The Arbitrator noted that the parties did not contest that the Veterans Day holiday is a nonworkday. The Arbitrator further noted that:

[the parties] do not disagree that the extant policy which controls the result to be reached herein is, as set forth in the pertinent directives, that if a holiday occurs on the first or last day of a period of active duty it need not be charged against military leave, but if it occurs on any other day of a period of active duty it is considered to be an "intervening" non-workday and must be charged against military leave.

Id. at 4-5. In other words, the Arbitrator stated that "this case turns upon whether, in 1989, the Veterans Day holiday must be deemed to have occurred during or at the end of the grievants' one week tour of active duty." Id. at 5 (footnote omitted).

The Arbitrator determined that "for the purposes of this proceeding," Veterans Day could only be counted as a "holiday" once. Id. He found that the day on which the Veterans Day holiday was actually observed (November 10) must control when determining whether military leave must be used. He concluded that, because Veterans Day was observed on Friday, November 10, "it must be held that Saturday, November 11, was a regular workday and not a 'holiday' or 'non-workday' within the meaning of pertinent directives." Id. He ruled that the Agency "did act appropriately when it required the grievants to take military leave for November 10, 1989." Id. at 4. Accordingly, he denied the Union's grievance.

III. Exceptions

The Union argues that the Arbitrator incorrectly "suggests" that the Union is attempting to count a holiday more than once. Exceptions at 1. The Union states that its contention was that Friday, November 10 and Saturday November 11, 1989, were both nonworkdays which fell at the end of the grievants' military tour of duty. In this regard, the Union points out that FPM Supplement 990-2, Book 630, subchapter S9, section S9-6.b., referenced by the Arbitrator, states that "non-workdays occurring at the beginning or end of the training period are not charged [to military leave]." Id. The Union contends that in order for "a requirement to exist that non-workdays and/or holidays be charged to [military l]eave, these days must be intervening. This means that they must fall between two non-workdays." Id. at 2 (emphasis in original).(1)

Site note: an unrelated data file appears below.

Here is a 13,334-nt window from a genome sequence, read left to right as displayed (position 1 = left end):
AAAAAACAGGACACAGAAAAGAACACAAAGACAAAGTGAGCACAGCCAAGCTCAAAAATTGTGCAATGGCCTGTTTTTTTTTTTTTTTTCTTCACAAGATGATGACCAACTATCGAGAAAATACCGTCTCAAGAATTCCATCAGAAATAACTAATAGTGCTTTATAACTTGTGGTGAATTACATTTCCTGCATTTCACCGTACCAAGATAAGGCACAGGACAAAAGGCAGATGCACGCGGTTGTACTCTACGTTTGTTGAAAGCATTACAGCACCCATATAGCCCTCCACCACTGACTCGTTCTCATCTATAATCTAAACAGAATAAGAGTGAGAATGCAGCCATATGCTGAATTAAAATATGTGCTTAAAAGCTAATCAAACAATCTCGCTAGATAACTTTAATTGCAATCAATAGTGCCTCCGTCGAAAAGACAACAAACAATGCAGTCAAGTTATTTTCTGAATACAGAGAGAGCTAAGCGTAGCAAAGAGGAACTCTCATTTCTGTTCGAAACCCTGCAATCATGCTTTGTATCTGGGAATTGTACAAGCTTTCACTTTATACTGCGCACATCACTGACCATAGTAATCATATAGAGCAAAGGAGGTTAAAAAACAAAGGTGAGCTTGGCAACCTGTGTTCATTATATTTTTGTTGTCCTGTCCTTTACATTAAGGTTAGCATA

The Union also takes issue with the Arbitrator's statement that he "cannot believe that the pertinent directives were intended to permit a holiday to be counted more than once in a situation like this." Id. at 1. The Union argues that it did not make this assertion. Further, the Union disputes the Arbitrator's finding that because the Veterans Day holiday was observed on Friday, November 10, then Saturday, November 11, was a regular workday. The Union states that "[t]here is no proof offered . . . that any of the individuals involved in this [case] were scheduled to work in their civilian capacity on Saturday[, November 11]." Id. Further, the Union states that "no evidence was forthcoming that Saturday was a scheduled workday for any [Agency] civilian . . . ." Id. The Union concludes that because the Arbitrator has "improperly converted the last day [of the grievants' period of absence from their technician positions on military leave], a Saturday - non-workday -, into a workday his [a]ward is deficient." Id.

IV. Analysis and Conclusions

For the following reasons, we conclude that the Arbitrator's award is contrary to law.

The statutory authority for the granting of military leave for reservists of the uniformed services and National Guardsmen who are civilian employees of the Federal Government is contained in 5 U.S.C. § 6323. Reservists and guardsmen are entitled to leave without loss of pay, time or performance or efficiency rating for up to 15 days in a fiscal year for training and, to the extent that the leave is not used in a fiscal year, allowed to accrue and accumulate leave for use in the succeeding fiscal year. 5 U.S.C. § 6323(a).(2)